My nine-year-old daughter was excited. It was winter break and, knowing that I could not use her school attendance as an excuse, she badgered me into letting her accompany me on a work trip to Somaliland. At first glance, it might sound like a crazy choice for a school vacation. “Violent crime, such as kidnapping and murder, is common throughout Somalia, including Puntland and the Somaliland region,” the State Department travel advisory reads. “Terrorists continue to plot kidnappings, bombings, and other attacks in Somalia. They may conduct attacks with little or no warning, targeting airports and seaports, government buildings, hotels, restaurants, shopping areas, and other areas that attract large crowds and are frequented by Westerners, as well as government, military, and Western convoys.”
We were not worried since I visit Somaliland frequently and know that the State Department’s travel warning is more fiction than reality. My daughter had a grand time. She played with goats, visited a camel farm, saw some of the best Neolithic cave paintings in the world, visited a school, sat at the controls of an old Antonov an entrepreneur converted into a restaurant, bodysurfed in the Gulf of Aden, and indulged her love of meat and seafood.
That the State Department publishes such inaccurate warnings should embarrass the building. Yes, Somalia’s capital Mogadishu is unsafe for Westerners, but it is 900 miles by road away from the Somaliland capital Hargeisa. To paint them both with the same brush is equivalent to warning visitors away from Martha’s Vineyard because of murders in Camden, New Jersey. The last terrorist attack in Hargeisa was in 2008. Piracy in Puntland ended almost a decade ago. Concerns about violent crime are so low that money changers leave pallets of cash unguarded when they take their siesta; no one in Hargeisa will steal it. Trust reigns supreme. After we had trouble with online booking, Somalia’s Daallo airlines sent us the tickets in advance and asked us to visit an office to pay when we reached our destination. And, while diplomats questioned security at air and seaports without ever having visited them, U.S. Africa Command has in recent months surveyed both the Port of Berbera and the newly refurbished airport nearby, gave them their most favorable assessment, and recommended a permanent U.S. presence in the city as an alternative to Djibouti.
Somalia and Somaliland are not alone in falling victims to inaccurate and overly broad State Department travel warnings. On principle, the American Civil Liberties Union (ACLU) favors more open and permissive immigration and opposes the return of Iraqis who illegally overstay visas or have committed crimes in the United States to their home country. While litigating their opposition, however, ACLU lawyers used travel warnings to take a racist approach to Iraq. Citing the State Department warning that, “Terrorist and insurgent groups regularly attack both Iraqi security forces and civilians. Anti-U.S. sectarian militias threaten U.S. citizens and Western companies throughout Iraq. Attacks using improvised explosive devices (IEDs) occur in many areas of the country, including Baghdad,” they argued that any Iraqi who returned—especially Christians, women, or Iraqis with long residence in the United States—could expect detention and torture, if not summary execution, upon return. To the ACLU, every Shia was essentially a violent militiaman.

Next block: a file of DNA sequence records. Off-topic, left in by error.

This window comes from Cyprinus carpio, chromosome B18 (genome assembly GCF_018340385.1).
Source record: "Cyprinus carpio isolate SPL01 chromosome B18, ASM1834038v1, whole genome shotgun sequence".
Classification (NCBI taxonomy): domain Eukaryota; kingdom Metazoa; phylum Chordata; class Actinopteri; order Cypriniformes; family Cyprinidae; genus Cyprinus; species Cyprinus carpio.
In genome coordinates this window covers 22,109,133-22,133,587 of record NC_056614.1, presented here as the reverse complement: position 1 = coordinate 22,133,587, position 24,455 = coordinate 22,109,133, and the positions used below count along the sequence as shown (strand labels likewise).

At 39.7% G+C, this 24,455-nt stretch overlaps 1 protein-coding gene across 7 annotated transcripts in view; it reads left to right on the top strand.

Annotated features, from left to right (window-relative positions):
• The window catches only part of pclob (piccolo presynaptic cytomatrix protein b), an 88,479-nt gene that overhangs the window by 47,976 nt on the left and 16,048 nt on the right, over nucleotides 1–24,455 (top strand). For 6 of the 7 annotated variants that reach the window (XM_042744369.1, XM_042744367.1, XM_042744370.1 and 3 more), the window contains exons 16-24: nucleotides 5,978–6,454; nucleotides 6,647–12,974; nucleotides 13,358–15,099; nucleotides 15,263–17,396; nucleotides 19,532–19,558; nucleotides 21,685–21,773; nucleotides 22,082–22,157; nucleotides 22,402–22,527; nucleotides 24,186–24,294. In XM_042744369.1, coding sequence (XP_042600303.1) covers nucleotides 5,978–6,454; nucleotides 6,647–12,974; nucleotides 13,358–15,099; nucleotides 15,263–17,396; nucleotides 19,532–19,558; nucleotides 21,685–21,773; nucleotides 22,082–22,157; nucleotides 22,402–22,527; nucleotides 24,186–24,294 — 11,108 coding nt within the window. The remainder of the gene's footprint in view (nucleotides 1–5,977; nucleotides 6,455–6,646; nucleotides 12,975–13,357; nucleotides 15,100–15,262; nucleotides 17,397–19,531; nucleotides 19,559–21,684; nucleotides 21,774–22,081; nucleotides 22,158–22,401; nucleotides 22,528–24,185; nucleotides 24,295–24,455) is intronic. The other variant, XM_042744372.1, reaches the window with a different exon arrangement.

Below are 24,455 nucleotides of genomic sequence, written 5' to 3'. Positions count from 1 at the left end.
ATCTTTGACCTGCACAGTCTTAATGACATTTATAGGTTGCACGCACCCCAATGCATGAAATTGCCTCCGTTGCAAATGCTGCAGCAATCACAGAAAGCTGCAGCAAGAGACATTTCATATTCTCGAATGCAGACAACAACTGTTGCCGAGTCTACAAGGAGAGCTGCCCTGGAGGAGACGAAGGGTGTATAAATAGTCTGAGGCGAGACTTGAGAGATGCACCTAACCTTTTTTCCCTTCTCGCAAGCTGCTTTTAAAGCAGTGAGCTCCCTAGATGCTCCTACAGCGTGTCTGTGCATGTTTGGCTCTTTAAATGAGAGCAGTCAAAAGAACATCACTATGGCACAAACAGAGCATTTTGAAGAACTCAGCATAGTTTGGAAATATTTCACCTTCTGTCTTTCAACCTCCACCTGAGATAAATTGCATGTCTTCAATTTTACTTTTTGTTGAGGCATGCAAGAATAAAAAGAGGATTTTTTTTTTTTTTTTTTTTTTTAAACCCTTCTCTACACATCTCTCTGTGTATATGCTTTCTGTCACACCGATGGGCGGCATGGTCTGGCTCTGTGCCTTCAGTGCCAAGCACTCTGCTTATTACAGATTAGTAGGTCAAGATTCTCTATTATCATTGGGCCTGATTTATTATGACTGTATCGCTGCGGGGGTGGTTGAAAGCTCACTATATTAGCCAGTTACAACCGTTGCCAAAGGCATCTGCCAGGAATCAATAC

In court, many seemed surprised when confronted with United Nations (UN) statistics that showed that civilian deaths from terrorism or political violence declined 90 percent between December 2016 and December 2018. These numbers are now so low that the UN no longer keeps track. Still, the three dozen deaths in 2018 were tragic but equal to the number of murders in Hartford, Connecticut last year, a city with one-fortieth the population of Iraq. Perhaps, if the ACLU is true to its principles, it should oppose extradition to Hartford.
To paint Iraq with a broad brush is lazy. Certainly, certain Baghdad neighborhoods like Sadr City remain dangerous, as well as some areas of Mosul and Kirkuk. However, the inner-neighborhoods of Baghdad have undergone a renaissance. Families sample the latest restaurants, take children to amusement parks, hang out in malls, or stroll the cornice. Former hotbeds of insurgency like Fallujah and Ramadi are rapidly catching up to Iraqi Kurdistan in terms of development and infrastructure. To walk around the Kurdish cities of Erbil or Sulaimani requires no more security than a walk around Istanbul or Abu Dhabi.
Nor is the problem limited to the Middle East. Cartagena, Colombia, is a vibrant tourist destination and a United Nations Educational, Scientific, and Cultural Organization world heritage site. Yet, the State Department urges all visitors to Colombia to “exercise increased caution due to civil unrest and kidnapping,” two problems that simply do not apply to the city or its environs. The State Department even warns against visiting France. “Terrorist groups continue plotting possible attacks in France. Terrorists may attack with little or no warning, targeting tourist locations, transportation hubs, markets/shopping malls, local government facilities, hotels, clubs, restaurants, places of worship, parks, major sporting and cultural events, educational institutions, airports, and other public areas,” the Department’s travel advisory reads. This makes France equivalent to Tajikistan in Secretary of State Antony Blinken’s view. No offense to Tajikistan: I resided there for more than four months and fell in love with the country. Still, Dushanbe is not Paris.